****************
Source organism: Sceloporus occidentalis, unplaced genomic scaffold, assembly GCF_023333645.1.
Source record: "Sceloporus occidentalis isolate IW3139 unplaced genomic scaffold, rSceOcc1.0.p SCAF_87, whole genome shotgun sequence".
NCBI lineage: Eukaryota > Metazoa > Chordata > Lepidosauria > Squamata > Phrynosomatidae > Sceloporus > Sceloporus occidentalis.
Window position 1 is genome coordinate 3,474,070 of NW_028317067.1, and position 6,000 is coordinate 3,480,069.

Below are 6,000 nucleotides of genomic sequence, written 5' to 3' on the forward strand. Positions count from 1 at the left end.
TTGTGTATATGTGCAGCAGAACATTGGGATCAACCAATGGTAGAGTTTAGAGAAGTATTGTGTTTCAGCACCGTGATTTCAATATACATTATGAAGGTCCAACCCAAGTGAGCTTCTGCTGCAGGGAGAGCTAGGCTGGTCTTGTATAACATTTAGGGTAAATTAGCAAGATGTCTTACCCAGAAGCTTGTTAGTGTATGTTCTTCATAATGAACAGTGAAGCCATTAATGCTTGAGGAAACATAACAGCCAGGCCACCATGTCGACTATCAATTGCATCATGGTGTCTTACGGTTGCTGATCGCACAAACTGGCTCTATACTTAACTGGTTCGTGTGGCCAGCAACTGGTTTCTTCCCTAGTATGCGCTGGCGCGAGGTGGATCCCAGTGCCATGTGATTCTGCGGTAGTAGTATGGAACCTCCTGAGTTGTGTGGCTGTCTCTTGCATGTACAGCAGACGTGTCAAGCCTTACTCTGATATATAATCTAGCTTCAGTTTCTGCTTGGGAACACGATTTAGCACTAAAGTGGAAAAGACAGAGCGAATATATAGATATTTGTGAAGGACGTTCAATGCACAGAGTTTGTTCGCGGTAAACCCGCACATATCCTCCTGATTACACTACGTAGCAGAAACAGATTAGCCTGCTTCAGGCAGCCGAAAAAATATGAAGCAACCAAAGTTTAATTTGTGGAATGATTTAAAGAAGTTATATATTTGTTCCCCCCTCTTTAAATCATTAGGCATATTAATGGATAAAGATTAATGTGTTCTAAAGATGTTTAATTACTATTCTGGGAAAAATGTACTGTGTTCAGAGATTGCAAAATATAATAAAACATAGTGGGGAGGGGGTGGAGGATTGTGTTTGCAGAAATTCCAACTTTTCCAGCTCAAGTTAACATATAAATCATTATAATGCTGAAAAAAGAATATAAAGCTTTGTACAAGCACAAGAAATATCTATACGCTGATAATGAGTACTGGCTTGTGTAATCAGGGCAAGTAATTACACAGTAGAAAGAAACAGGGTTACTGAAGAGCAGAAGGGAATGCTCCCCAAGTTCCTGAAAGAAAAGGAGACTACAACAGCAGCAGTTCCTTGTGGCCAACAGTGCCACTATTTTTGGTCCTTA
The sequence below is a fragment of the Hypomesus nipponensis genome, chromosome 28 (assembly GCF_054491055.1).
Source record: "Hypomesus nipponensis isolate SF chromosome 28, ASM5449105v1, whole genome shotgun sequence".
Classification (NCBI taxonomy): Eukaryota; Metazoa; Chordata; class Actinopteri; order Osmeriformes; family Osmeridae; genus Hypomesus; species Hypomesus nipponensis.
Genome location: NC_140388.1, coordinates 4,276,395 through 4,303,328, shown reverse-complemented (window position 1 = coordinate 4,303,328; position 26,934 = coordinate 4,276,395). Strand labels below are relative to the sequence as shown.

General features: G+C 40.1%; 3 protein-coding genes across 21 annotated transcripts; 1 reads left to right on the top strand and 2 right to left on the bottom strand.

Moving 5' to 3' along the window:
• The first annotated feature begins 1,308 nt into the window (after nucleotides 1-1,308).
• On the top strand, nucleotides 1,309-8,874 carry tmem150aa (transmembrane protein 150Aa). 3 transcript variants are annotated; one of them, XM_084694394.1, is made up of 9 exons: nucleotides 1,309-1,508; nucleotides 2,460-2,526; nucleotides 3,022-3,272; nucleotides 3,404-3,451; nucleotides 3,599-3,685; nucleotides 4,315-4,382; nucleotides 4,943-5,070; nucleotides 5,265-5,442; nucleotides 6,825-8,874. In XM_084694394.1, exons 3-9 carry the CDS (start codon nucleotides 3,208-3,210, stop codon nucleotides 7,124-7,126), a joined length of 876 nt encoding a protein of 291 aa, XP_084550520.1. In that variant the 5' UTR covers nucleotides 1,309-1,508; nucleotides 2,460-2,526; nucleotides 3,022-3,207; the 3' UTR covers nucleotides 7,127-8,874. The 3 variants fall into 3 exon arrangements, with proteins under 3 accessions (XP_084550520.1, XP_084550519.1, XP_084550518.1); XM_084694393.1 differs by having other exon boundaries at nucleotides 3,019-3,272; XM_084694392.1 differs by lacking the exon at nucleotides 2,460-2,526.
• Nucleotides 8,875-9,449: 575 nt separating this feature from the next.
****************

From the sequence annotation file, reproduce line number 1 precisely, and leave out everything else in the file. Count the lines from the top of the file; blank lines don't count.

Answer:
Source organism: Sceloporus occidentalis, unplaced genomic scaffold, assembly GCF_023333645.1.